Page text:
SEATTLE -- Throughout an MLB career full of tremendous highs and downright puzzling lows, Cardinals shortstop Paul DeJong has always had a knack for being a strong starter.
It’s the part after the strong starts that has tended to trip up DeJong in the past, but he is hoping he is immune to that happening now with a new-and-improved plate approach that certainly yielded stellar results on Sunday.
DeJong, now 29 with five years of MLB service time, homered in his first big league at-bat in Colorado back in 2017. The shortstop, who was demoted to Triple-A last year following two-plus seasons of hitting struggles, homered in his first game back with the Cardinals on July 30. On Sunday, in his first game back after spending much of the past month on rehab assignments because of an ailing back, DeJong homered again in a three-hit onslaught that sparked the Cardinals’ offense to a 7-3 win over the Mariners at T-Mobile Park.
“Maybe it’s just the excitement of being back,” DeJong said of his notable homer history in his first games back at the MLB level. “Being able to take it moment by moment and learn from [past experiences], I want to propel myself with that same attitude moving forward.”
DeJong, who had three hits, a home run and six RBIs in his final Triple-A rehab game before making the journey from Memphis to Seattle, helped the slumping Cardinals avoid being swept by the Mariners for the first time in franchise history. After St. Louis scored just six runs in the first two games of the series, DeJong was an integral part of an offense that pounded out 13 hits and smashed three home runs. Lars Nootbaar homered on the game’s first pitch, Nolan Gorman broke a 3-3 tie with a three-run smash and DeJong gave the Cardinals breathing room with his seventh-inning clout. DeJong hit singles in two of his first three at-bats, and his 408-foot shot left the bat at 102.9 mph, according to Statcast.
“Pauly looked good today, and that was a big homer for insurance there,” manager Oliver Marmol raved. “We’re encouraged [with DeJong’s progress]. This is a guy who put in a lot of work this offseason. We were excited to see it in spring, but unfortunately, we weren’t able to. We wanted to give him enough at-bats in that rehab stint to show what he was capable of doing, and today was a good start.”
Of course, the Cardinals and DeJong have been here before, hopeful the shortstop has rediscovered the swing that allowed him to hit 25, 19 and 30 homers in his first three MLB seasons. After appearing in the All-Star Game in 2019, DeJong’s career slowly slipped away over the next three years. Injuries and illness rattled him in '20, and his batting average plummeted to .197 in 2021 and .157 in ‘22.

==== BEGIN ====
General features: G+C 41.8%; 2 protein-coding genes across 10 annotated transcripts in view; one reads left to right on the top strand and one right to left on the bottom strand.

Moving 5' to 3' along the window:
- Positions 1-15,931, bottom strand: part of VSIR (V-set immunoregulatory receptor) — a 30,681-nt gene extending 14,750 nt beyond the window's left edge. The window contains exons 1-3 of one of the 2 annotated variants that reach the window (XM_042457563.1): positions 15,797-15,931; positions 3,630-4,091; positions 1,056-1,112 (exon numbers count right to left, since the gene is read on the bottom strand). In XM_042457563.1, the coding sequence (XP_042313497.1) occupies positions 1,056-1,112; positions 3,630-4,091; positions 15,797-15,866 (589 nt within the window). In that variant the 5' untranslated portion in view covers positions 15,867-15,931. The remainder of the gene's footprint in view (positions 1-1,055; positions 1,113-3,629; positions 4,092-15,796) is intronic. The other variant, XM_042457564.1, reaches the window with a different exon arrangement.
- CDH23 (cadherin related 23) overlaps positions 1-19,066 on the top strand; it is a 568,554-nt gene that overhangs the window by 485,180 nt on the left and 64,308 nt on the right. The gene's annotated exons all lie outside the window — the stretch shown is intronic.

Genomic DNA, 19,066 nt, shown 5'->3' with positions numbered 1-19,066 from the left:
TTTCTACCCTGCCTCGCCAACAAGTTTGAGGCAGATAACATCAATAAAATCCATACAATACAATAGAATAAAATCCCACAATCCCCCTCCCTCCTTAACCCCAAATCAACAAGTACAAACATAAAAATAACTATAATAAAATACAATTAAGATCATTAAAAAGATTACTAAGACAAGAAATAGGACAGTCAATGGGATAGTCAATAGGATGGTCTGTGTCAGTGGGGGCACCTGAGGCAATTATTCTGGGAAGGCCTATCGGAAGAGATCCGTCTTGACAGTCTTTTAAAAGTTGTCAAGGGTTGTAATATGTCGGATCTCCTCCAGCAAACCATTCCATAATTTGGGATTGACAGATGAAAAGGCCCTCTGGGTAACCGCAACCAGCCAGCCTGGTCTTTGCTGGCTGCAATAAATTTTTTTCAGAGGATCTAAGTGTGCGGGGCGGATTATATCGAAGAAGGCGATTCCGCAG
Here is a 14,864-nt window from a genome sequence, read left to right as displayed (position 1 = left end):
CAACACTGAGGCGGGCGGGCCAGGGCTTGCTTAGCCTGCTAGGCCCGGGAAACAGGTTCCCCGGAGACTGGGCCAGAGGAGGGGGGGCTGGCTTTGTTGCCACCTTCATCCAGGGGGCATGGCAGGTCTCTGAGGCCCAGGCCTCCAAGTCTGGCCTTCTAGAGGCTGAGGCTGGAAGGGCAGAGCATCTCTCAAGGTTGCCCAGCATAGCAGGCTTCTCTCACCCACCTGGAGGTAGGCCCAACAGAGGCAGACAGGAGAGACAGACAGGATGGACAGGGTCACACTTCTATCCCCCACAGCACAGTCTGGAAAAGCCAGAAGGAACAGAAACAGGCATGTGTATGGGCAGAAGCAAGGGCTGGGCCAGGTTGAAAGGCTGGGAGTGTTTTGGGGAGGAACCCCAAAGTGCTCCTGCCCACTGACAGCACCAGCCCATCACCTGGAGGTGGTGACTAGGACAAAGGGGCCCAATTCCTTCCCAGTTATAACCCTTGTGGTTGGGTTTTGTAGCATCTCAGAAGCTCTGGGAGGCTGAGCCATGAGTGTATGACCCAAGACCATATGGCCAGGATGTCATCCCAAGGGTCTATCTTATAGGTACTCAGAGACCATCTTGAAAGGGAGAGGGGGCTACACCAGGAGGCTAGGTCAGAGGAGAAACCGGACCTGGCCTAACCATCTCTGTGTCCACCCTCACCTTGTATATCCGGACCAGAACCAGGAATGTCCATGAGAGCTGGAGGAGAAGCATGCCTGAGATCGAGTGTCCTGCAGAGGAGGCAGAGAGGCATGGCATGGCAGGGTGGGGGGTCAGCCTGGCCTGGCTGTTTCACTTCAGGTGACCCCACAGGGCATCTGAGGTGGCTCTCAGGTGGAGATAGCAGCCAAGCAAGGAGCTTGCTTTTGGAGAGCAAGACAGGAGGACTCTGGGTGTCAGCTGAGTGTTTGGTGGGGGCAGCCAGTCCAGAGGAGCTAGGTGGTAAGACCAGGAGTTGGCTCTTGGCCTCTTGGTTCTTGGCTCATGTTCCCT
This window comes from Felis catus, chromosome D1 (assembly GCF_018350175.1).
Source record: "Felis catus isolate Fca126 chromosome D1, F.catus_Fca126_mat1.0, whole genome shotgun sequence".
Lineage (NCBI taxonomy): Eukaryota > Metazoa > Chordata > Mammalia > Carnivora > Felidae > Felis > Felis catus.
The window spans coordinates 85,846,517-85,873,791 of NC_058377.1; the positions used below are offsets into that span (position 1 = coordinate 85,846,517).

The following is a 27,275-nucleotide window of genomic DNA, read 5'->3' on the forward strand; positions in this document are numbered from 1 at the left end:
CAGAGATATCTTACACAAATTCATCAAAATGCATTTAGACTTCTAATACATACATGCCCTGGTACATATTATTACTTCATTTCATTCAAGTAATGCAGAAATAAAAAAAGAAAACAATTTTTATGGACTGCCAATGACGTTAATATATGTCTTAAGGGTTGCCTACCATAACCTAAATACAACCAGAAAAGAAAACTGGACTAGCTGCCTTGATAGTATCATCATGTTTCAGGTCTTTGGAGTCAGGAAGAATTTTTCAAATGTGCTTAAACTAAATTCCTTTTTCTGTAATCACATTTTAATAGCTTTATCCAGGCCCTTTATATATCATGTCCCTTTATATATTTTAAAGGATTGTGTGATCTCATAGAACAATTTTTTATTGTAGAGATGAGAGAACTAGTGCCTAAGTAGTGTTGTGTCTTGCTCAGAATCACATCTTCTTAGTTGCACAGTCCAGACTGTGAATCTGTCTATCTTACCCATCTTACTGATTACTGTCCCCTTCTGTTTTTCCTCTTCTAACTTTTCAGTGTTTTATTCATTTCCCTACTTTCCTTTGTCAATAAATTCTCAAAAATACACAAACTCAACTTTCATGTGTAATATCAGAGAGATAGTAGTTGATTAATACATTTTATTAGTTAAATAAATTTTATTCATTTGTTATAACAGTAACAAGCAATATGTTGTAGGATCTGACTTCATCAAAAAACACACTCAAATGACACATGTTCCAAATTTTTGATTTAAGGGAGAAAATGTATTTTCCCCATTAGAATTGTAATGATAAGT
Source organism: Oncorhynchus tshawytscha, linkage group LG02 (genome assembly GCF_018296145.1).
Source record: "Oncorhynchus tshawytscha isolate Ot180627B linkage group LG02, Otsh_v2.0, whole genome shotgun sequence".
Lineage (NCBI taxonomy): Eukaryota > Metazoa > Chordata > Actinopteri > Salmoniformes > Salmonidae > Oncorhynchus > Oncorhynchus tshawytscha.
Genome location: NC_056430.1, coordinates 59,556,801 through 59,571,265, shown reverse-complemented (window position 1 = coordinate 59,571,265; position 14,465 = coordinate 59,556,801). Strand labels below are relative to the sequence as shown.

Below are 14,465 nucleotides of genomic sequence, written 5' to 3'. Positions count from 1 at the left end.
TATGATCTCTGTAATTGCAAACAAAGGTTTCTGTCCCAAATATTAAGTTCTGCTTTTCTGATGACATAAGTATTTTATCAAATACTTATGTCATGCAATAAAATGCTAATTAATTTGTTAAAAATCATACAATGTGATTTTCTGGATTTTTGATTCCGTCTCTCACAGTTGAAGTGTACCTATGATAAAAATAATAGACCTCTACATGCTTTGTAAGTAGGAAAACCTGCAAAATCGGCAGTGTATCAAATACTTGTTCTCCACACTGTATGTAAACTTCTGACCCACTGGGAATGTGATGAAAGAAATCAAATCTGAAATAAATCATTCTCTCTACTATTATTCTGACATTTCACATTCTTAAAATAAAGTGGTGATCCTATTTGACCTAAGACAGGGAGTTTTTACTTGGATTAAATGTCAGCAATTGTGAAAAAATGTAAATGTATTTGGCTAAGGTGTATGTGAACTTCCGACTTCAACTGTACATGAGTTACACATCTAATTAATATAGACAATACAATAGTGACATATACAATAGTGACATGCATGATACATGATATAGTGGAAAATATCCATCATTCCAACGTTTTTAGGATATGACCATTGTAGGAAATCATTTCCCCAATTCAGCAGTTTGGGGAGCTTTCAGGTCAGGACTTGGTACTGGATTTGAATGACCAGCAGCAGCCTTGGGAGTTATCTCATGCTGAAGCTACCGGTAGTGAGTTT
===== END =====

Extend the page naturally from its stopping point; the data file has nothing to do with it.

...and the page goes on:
Last season, DeJong was sent to Triple-A Memphis following another slow start, and he seemed to locate a trusted and repeatable stroke. He homered in that first game back with the Cards in Washington last July, but more struggles followed.
With the team demanding he make substantive changes at the plate, DeJong spent most of the winter at the Cardinals’ complex in Jupiter, Fla. What arose from that work was a more upright stance that features only a minimal stride to better help him be on time and balanced at the plate. He used that on Sunday while almost effortlessly ripping balls back through the middle of the field.
“I think it’s monumental, really,” said DeJong, who wore a maroon suit with a paisley pattern for the team’s flight to San Francisco, where the Cards will face the Giants over the next four nights. “I don’t really watch myself anymore [on video replays] because I want to be able to feel it out there. So I don’t really know what it looks like, but I know what it feels like in my head. I feel on time and ready to hit. Obviously, we have a long way to go, but today was a great start.”
Jack Flaherty, whose three runs allowed in six innings on Sunday gave the Cardinals the kind of quality start they badly needed, feels DeJong is finally poised to be a sustainable difference-maker for St. Louis.
“It was nice to see Pauly today, and I gave him a big hug,” said Flaherty, who allowed six or fewer hits for a 30th straight start since September of 2020 -- the longest active streak in MLB. “We know what Paul can do when he’s right. When he does what he can do, it adds another dimension to the lineup. We’ve got a lot of depth on this team."